Property Management for Dummies
Here's what you learn after almost a decade of managing rental properties: People fucking suck.
After nine years of ownership, twelve tenants, countless dollars spent on bills, maintenance and repairing damage inflicted by people with no respect for other peoples property and two years of non-commital, passing thoughts on selling the apartment the inevitable final straw has broken this camels back.
The adventure of buying my first investment property was met with a lot of, "You're buying it by yourself?", "How much is your father/husband contributing?" and "You can afford this as a single person?" followed by months of proving myself and fighting brokers who didn't think I knew my rights and entitlements, I'm sure the adventure into selling my first investment property will be equally fraught with nonsense obstacles. In fact, so sure of it that it feels like a vice has locked around my organs. A fever of anxiety is creeping across my forehead and any minute now I could go me a nice depression nap just to avoid the reality of this.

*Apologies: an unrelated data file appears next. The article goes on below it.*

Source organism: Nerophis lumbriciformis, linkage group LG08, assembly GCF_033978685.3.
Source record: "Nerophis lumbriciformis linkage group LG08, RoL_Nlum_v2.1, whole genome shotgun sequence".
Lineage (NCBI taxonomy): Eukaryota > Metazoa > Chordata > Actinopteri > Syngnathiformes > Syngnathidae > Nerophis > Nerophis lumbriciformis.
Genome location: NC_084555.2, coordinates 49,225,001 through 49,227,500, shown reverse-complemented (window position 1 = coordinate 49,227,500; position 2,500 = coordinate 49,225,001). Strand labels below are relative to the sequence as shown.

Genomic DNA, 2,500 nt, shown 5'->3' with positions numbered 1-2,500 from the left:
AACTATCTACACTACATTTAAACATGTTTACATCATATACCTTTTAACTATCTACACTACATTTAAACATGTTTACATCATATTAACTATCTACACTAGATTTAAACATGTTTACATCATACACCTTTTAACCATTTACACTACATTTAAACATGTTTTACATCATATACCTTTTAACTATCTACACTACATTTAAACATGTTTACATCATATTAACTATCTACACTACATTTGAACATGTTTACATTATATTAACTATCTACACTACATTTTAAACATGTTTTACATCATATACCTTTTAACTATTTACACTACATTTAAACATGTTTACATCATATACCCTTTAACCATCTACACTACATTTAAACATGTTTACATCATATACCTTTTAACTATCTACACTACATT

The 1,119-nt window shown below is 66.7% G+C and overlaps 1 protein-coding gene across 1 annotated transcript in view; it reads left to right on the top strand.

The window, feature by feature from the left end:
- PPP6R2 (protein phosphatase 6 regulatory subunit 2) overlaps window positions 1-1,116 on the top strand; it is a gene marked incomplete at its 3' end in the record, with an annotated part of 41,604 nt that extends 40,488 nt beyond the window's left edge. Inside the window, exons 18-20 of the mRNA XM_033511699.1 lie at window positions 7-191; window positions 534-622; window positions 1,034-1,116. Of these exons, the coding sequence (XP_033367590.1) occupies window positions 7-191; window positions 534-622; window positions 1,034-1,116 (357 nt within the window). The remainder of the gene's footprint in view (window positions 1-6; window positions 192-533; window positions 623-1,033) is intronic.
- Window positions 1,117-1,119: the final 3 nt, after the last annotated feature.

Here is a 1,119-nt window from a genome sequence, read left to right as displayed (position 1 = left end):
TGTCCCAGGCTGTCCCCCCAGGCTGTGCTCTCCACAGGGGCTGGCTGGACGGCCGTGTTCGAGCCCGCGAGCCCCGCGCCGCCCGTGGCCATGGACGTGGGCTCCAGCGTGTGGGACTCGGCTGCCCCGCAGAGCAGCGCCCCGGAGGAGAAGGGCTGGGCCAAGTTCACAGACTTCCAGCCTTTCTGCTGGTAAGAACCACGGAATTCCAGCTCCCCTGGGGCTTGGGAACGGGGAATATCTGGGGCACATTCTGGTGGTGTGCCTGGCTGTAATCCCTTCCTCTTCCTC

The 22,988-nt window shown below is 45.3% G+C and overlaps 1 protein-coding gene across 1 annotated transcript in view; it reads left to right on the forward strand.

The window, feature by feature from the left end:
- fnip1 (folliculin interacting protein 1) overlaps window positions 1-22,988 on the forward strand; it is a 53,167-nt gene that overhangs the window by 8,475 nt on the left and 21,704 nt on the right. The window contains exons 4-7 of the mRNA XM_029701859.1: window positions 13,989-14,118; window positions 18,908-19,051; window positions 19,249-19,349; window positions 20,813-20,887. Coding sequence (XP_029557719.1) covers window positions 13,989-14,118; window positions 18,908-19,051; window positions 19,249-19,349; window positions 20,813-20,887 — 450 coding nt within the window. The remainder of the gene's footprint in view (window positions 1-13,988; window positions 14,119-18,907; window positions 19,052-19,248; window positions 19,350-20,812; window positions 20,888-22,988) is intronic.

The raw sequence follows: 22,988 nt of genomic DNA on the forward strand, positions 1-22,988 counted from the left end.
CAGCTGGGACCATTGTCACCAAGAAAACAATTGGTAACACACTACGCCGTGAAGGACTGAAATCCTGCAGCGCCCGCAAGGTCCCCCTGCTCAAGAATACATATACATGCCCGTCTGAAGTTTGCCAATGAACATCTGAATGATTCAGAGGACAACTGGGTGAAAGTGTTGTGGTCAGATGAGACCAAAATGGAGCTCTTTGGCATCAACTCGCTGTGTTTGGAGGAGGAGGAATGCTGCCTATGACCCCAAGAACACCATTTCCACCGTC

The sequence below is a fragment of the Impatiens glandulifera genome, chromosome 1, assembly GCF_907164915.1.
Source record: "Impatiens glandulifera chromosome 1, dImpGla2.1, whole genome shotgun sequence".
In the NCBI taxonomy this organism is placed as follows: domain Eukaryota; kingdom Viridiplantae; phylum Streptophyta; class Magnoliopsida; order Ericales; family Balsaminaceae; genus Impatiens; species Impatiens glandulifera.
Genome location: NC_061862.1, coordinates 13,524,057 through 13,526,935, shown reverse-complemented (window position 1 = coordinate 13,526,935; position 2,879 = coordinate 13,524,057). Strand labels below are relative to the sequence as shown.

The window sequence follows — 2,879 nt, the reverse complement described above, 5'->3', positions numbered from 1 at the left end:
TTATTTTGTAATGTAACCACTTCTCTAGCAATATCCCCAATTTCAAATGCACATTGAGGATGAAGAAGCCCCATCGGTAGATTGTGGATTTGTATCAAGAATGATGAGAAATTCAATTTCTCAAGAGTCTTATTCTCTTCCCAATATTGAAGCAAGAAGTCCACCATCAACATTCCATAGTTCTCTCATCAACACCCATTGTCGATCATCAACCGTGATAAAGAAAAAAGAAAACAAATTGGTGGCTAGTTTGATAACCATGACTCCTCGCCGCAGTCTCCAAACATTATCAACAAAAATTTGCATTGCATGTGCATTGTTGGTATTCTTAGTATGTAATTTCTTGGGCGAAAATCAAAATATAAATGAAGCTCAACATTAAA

The apartment I'm now selling was my first proper home, the first place that was mine and mine alone (or at least, mine on lay-by from the bank) and the happy memories and experiences I still attach to it have kept me blinkered to the possibility that it may be time to move on to the next stage of my life.
The experience of property management has been both enlightening and burdensome and now that I have become fully aqquaintence with the inherently lazy, disingenuous side of humanity it would be nice to move on and seek out the light in people, should there be any left in the world.
Despite the overall gloomy message of this post, we strive forward and we strive forward and we hope things get easier and we hope things get wholesome and I think that goes for just about every person and situation in life.